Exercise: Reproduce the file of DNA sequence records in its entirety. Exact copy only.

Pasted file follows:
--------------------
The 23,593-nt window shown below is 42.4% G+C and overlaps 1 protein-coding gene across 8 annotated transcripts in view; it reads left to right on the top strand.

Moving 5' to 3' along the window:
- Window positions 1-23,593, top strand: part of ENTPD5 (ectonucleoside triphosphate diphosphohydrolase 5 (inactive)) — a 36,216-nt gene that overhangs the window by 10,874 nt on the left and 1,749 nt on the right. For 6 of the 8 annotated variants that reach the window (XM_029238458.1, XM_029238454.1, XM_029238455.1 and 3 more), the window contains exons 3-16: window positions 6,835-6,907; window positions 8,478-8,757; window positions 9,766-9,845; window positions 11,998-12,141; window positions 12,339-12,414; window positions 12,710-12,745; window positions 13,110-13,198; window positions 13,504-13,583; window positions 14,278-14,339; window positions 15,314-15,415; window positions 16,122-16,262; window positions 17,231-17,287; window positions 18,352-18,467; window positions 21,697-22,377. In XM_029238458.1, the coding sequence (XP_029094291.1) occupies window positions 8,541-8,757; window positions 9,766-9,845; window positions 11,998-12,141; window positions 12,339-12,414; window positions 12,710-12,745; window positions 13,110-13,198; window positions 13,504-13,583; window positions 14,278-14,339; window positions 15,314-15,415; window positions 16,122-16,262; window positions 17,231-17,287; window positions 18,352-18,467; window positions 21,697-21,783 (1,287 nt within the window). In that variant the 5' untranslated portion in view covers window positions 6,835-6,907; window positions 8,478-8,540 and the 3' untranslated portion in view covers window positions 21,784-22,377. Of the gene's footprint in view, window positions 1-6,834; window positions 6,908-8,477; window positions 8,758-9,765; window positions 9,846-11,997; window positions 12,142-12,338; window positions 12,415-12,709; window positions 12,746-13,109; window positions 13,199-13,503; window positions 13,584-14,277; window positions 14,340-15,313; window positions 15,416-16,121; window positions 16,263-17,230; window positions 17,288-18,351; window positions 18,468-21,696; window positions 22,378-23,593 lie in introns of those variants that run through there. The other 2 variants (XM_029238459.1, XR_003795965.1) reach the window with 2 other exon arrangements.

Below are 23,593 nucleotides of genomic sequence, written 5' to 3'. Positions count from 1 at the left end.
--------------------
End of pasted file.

The 23,593-nt window shown below is 42.4% G+C and overlaps 1 protein-coding gene across 8 annotated transcripts in view; it reads left to right on the top strand.

Moving 5' to 3' along the window:
- Window positions 1-23,593, top strand: part of ENTPD5 (ectonucleoside triphosphate diphosphohydrolase 5 (inactive)) — a 36,216-nt gene that overhangs the window by 10,874 nt on the left and 1,749 nt on the right. For 6 of the 8 annotated variants that reach the window (XM_029238458.1, XM_029238454.1, XM_029238455.1 and 3 more), the window contains exons 3-16: window positions 6,835-6,907; window positions 8,478-8,757; window positions 9,766-9,845; window positions 11,998-12,141; window positions 12,339-12,414; window positions 12,710-12,745; window positions 13,110-13,198; window positions 13,504-13,583; window positions 14,278-14,339; window positions 15,314-15,415; window positions 16,122-16,262; window positions 17,231-17,287; window positions 18,352-18,467; window positions 21,697-22,377. In XM_029238458.1, the coding sequence (XP_029094291.1) occupies window positions 8,541-8,757; window positions 9,766-9,845; window positions 11,998-12,141; window positions 12,339-12,414; window positions 12,710-12,745; window positions 13,110-13,198; window positions 13,504-13,583; window positions 14,278-14,339; window positions 15,314-15,415; window positions 16,122-16,262; window positions 17,231-17,287; window positions 18,352-18,467; window positions 21,697-21,783 (1,287 nt within the window). In that variant the 5' untranslated portion in view covers window positions 6,835-6,907; window positions 8,478-8,540 and the 3' untranslated portion in view covers window positions 21,784-22,377. Of the gene's footprint in view, window positions 1-6,834; window positions 6,908-8,477; window positions 8,758-9,765; window positions 9,846-11,997; window positions 12,142-12,338; window positions 12,415-12,709; window positions 12,746-13,109; window positions 13,199-13,503; window positions 13,584-14,277; window positions 14,340-15,313; window positions 15,416-16,121; window positions 16,263-17,230; window positions 17,288-18,351; window positions 18,468-21,696; window positions 22,378-23,593 lie in introns of those variants that run through there. The other 2 variants (XM_029238459.1, XR_003795965.1) reach the window with 2 other exon arrangements.

Below are 23,593 nucleotides of genomic sequence, written 5' to 3'. Positions count from 1 at the left end.